The notion of Laird bursting out of his giant art installation provided an opportunity for the filmmakers to wink to Franco's public image in a subtle way. "James has this reputation as an artist and we thought it would be kind of funny to have James Franco explode out of this fantastic piece of art as a weird little meta-idea and it grew from there," Helfer says.

The stunt was undoubtedly the most complicated sequence to film. Why Him? SFX coordinator Jeremy Hays brought in several engineers to work through the logistics of the sequence involving an eight-foot tank filled with 2,900 gallons of water. "It's funny because you first read the script and then go to meetings and try to convey what an engineering feat the sequence requires as well as the risk and danger while giving everyone the confidence it can be done," Hays says. "I've done similar things with aquariums that are around three or four feet, but when you're talking about something eight feet, that's something completely different."

The first challenge was to build a structure on the set that would support the weight of the 5,000 lb. tank plus 3,000 gallons of water-the total weight was a staggering 17,000 lbs. The team then had to determine how tempered glass ¾'' thick could safely hold back the water inside the tank while the cast and crew shot around the installation for the several weeks leading up to the stunt.

Because a stunt performer would be submerged in the tank at the time of explosion, blowing out the glass using pyrotechnic devices was not an option. Instead, Hayes and his team used a high-pressure pneumatic cylinder that transferred roughly 8,000 lbs. of force onto a small point on the top corner of the glass to shatter the tank and flood the set with water. "We had an idea of how far the water would go, and it went much farther and it demolished the set in a way we intended it to," Levine says. "It was a pretty complex stunt for this size of movie and it was absolutely stunning."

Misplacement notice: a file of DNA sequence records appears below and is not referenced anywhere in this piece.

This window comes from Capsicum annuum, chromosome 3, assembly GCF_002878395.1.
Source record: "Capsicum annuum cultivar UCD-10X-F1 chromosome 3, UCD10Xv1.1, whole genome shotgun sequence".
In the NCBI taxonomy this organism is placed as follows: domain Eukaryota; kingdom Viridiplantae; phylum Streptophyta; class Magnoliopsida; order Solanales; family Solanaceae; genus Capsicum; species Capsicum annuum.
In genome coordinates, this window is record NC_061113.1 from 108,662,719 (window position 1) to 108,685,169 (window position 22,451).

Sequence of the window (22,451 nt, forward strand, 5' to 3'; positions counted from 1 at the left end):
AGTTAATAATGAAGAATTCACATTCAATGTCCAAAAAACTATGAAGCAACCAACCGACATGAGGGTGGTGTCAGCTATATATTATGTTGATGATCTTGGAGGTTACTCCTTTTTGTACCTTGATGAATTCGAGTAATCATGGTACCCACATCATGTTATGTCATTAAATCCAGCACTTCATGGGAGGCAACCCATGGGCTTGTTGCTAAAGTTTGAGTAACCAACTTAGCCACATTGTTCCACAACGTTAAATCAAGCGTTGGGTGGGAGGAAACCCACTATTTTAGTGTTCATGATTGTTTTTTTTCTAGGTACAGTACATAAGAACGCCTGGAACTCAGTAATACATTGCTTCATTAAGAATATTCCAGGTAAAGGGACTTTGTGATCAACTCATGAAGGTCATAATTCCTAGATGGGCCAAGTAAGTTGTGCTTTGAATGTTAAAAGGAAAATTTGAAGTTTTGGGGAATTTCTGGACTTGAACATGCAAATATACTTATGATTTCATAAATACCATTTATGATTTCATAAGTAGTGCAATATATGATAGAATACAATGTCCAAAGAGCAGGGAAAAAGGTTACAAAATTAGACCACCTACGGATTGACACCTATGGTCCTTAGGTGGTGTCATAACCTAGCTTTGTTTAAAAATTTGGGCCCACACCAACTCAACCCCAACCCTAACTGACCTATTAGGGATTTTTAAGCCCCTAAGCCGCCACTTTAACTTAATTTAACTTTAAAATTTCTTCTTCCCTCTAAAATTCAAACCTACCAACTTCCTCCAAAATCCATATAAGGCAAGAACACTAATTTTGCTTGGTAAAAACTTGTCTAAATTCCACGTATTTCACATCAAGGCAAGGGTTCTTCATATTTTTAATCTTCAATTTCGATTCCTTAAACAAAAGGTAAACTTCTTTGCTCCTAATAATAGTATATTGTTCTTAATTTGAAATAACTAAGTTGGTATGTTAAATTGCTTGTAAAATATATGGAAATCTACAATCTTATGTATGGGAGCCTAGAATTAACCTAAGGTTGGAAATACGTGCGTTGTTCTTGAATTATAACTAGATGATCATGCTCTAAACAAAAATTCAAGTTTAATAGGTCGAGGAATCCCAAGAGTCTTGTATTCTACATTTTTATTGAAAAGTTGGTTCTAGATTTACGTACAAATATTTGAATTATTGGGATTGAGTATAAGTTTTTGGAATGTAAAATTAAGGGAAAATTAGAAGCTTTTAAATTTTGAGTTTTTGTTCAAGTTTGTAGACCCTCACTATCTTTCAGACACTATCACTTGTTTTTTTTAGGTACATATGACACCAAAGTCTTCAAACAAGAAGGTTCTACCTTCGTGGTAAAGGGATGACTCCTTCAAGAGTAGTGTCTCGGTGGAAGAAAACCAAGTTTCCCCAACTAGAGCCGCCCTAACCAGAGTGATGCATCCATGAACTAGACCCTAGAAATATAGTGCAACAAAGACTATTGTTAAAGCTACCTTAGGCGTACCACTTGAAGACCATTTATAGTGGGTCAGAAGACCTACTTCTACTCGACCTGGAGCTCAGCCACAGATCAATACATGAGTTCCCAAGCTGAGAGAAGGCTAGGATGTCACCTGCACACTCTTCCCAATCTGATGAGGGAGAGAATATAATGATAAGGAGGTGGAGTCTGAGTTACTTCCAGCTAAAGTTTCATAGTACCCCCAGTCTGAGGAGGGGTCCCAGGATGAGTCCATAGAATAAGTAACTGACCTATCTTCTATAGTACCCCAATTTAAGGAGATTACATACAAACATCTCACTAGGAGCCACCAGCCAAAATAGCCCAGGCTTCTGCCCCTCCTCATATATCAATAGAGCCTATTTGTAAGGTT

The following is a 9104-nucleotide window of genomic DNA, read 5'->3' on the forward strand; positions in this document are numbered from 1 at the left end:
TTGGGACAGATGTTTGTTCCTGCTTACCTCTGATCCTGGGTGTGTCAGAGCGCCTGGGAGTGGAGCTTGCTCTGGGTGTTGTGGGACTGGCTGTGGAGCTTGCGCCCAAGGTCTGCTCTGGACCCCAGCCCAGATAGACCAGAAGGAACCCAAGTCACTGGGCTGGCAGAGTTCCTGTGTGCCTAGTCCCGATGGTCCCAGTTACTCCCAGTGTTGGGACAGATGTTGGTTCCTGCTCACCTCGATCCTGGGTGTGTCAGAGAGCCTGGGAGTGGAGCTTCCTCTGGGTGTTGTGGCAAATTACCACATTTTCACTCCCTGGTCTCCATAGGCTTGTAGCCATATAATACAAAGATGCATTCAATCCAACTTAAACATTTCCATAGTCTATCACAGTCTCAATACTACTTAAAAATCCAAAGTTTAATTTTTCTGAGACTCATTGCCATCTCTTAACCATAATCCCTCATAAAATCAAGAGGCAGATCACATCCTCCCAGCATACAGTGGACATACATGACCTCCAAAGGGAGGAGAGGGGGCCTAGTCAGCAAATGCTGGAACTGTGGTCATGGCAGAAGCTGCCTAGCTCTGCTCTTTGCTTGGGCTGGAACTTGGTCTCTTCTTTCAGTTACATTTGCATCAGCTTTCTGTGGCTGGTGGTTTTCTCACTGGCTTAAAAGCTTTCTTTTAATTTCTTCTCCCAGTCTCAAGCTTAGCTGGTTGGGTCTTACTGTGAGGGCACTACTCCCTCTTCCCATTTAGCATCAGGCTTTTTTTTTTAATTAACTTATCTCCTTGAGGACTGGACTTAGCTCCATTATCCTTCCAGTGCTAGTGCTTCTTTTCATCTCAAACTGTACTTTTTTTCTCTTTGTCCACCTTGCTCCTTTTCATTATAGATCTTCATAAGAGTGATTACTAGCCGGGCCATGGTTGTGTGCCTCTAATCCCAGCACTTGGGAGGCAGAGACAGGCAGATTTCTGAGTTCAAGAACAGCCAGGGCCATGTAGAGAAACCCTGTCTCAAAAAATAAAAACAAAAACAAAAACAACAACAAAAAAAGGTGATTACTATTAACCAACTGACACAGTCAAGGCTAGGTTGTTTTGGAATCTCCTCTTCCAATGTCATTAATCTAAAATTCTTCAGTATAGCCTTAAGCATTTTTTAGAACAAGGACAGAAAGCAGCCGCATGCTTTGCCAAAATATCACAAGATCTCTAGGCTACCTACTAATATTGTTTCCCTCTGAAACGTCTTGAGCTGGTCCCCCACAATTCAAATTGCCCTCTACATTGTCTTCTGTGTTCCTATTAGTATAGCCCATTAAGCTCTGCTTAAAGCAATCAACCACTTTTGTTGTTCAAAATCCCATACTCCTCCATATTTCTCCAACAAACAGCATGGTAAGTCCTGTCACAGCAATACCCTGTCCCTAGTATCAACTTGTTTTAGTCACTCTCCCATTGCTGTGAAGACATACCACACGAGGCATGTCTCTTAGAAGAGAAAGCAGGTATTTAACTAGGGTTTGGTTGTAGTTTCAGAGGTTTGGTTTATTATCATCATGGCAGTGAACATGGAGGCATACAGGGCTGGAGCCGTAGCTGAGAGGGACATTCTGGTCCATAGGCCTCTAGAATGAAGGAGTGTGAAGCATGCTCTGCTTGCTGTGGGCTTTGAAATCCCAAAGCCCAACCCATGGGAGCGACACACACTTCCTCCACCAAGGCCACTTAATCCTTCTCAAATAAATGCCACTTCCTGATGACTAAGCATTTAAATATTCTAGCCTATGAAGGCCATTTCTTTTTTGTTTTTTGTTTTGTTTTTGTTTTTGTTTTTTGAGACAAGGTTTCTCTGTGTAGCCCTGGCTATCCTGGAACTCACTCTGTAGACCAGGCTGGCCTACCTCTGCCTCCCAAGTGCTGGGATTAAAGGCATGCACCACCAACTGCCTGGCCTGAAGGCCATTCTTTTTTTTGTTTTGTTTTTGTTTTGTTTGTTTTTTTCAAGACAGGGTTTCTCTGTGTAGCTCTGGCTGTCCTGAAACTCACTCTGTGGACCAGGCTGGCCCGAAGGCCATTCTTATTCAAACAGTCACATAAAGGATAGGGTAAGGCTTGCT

Hamburg says the sequence caused plenty of nervous moments, but he was thrilled with the final result. "It was my most stressful day on a movie set ever," Hamburg says. "Thankfully we did one take. It went off without a hitch. The stunt man did get a little scrape on his nose, but he went through a plate glass tank and survived and we had, I think, 11 cameras filming it. It's a really fun and exciting moment in the story."

But it's not just the film's outrageous stunts or wild physical comedy that's likely to stick with moviegoers. Cranston, for one believes the truly relatable story of a devoted father finding a way to embrace the unconventional tech billionaire his daughter loves that's at the center of WHY HIM? will resonate with viewers this holiday season. It's a funny family comedy about acceptance and connection.

"A lot of comedy is derived from the differences between us and is best when born in a sense of reality," Cranston says. "If an audience leaves a theater and had a lot of laughs, that is a value in itself. If an audience laughed and actually felt something, that's the rich experience we hope to achieve."